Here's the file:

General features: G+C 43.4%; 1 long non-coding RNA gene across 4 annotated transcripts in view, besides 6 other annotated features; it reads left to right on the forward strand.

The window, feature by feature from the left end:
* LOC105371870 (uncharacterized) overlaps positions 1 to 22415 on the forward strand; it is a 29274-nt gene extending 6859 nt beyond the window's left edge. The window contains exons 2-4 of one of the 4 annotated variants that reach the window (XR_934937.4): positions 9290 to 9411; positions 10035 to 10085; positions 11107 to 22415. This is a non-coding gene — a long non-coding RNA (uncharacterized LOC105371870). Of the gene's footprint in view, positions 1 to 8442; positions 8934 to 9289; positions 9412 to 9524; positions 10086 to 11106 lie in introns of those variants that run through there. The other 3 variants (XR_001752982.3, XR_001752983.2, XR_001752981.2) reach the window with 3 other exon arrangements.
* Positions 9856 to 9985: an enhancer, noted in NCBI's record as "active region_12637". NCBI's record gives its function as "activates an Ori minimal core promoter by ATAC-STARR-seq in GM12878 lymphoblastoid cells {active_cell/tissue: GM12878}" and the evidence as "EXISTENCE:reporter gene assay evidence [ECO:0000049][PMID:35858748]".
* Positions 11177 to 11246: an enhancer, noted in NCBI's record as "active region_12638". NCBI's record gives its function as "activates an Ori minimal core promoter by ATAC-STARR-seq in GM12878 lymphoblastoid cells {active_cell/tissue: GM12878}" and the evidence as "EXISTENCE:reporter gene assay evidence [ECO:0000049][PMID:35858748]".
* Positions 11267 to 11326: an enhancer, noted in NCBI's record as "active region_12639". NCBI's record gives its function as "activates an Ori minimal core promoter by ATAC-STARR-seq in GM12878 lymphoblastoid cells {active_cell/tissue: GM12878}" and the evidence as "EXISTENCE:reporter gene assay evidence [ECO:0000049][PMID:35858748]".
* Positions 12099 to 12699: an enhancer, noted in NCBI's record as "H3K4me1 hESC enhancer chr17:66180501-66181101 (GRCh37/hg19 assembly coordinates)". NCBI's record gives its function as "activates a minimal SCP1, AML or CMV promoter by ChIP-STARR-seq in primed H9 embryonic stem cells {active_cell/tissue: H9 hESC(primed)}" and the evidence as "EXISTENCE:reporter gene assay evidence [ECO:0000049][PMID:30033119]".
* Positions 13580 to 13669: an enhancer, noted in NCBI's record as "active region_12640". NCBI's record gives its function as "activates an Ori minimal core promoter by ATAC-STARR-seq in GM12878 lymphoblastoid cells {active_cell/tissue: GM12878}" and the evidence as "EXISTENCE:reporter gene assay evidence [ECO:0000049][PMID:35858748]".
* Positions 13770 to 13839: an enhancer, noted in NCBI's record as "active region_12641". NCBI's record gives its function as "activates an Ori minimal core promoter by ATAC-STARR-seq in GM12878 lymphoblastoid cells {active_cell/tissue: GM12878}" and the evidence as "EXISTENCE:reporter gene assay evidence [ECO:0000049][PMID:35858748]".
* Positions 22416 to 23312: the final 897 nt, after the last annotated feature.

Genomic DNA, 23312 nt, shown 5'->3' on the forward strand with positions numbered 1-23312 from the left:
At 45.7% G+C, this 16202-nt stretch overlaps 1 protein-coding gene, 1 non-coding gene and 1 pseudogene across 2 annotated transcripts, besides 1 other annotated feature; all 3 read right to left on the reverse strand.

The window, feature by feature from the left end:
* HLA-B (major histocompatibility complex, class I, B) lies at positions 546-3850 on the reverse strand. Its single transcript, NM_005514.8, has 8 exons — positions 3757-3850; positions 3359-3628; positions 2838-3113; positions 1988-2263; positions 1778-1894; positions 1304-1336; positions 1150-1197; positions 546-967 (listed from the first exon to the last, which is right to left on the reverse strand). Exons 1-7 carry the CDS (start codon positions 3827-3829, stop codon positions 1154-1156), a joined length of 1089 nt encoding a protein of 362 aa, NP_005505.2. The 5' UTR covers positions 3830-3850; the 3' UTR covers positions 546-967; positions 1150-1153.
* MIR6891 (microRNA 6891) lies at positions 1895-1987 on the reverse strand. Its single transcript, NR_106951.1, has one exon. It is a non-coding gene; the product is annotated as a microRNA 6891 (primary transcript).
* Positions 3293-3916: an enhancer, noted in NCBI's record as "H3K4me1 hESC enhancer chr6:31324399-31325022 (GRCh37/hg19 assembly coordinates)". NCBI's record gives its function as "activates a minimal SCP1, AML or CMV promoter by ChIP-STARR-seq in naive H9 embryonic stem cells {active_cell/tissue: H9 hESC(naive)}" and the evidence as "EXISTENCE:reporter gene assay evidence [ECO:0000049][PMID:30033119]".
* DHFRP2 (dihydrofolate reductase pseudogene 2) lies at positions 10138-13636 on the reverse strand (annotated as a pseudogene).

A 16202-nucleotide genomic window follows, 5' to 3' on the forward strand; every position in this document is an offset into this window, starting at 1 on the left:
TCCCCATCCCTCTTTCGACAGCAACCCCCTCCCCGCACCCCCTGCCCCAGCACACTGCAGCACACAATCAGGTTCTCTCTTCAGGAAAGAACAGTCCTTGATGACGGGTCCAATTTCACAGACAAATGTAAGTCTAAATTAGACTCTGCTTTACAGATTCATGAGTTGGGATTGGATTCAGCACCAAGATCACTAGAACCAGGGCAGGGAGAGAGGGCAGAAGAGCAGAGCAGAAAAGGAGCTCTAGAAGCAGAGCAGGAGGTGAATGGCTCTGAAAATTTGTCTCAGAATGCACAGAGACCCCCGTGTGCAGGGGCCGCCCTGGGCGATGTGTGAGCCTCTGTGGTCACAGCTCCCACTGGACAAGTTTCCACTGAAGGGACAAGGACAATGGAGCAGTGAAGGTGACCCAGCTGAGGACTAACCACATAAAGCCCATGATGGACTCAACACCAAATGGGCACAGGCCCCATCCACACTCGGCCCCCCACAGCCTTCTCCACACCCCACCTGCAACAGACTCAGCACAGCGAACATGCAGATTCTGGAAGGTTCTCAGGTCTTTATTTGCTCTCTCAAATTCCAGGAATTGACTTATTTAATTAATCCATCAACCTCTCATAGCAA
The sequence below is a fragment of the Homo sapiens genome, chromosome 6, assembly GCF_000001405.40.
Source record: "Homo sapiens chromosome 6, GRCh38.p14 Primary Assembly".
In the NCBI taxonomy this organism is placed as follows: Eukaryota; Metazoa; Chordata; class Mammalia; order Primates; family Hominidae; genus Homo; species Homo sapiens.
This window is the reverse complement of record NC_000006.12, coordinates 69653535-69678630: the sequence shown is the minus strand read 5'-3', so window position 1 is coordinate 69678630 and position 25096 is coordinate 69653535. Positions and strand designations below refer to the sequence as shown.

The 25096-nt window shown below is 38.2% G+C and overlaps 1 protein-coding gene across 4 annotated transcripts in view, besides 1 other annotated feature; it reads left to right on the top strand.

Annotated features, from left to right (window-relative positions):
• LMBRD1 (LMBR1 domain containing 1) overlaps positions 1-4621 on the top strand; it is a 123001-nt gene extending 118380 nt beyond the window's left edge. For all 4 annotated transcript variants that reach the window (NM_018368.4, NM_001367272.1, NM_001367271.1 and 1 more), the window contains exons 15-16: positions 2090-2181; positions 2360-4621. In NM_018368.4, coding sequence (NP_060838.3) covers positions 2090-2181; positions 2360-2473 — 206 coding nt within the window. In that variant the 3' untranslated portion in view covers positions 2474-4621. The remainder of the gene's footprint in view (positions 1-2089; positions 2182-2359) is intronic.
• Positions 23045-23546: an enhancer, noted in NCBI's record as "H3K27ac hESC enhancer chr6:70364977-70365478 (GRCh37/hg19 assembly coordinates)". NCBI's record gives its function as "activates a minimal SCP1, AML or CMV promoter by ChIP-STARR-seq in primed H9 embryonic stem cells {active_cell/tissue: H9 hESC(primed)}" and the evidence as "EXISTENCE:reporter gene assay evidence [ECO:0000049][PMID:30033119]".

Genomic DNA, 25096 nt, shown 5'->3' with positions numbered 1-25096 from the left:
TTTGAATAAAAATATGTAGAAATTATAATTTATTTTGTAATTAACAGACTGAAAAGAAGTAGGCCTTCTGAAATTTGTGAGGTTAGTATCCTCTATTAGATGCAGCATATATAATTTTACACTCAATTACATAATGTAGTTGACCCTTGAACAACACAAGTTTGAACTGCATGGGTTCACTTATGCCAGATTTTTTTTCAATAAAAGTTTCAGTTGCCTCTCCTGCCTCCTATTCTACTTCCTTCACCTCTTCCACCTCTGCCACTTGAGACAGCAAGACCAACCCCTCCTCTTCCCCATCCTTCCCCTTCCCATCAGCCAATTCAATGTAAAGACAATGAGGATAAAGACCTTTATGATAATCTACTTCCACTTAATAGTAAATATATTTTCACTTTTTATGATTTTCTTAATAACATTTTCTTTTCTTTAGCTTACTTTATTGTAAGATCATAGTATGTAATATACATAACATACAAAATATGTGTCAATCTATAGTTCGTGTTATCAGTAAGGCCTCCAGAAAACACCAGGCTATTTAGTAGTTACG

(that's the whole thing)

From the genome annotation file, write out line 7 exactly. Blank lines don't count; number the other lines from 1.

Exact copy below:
* Positions 12099 to 12699: an enhancer, noted in NCBI's record as "H3K4me1 hESC enhancer chr17:66180501-66181101 (GRCh37/hg19 assembly coordinates)". NCBI's record gives its function as "activates a minimal SCP1, AML or CMV promoter by ChIP-STARR-seq in primed H9 embryonic stem cells {active_cell/tissue: H9 hESC(primed)}" and the evidence as "EXISTENCE:reporter gene assay evidence [ECO:0000049][PMID:30033119]".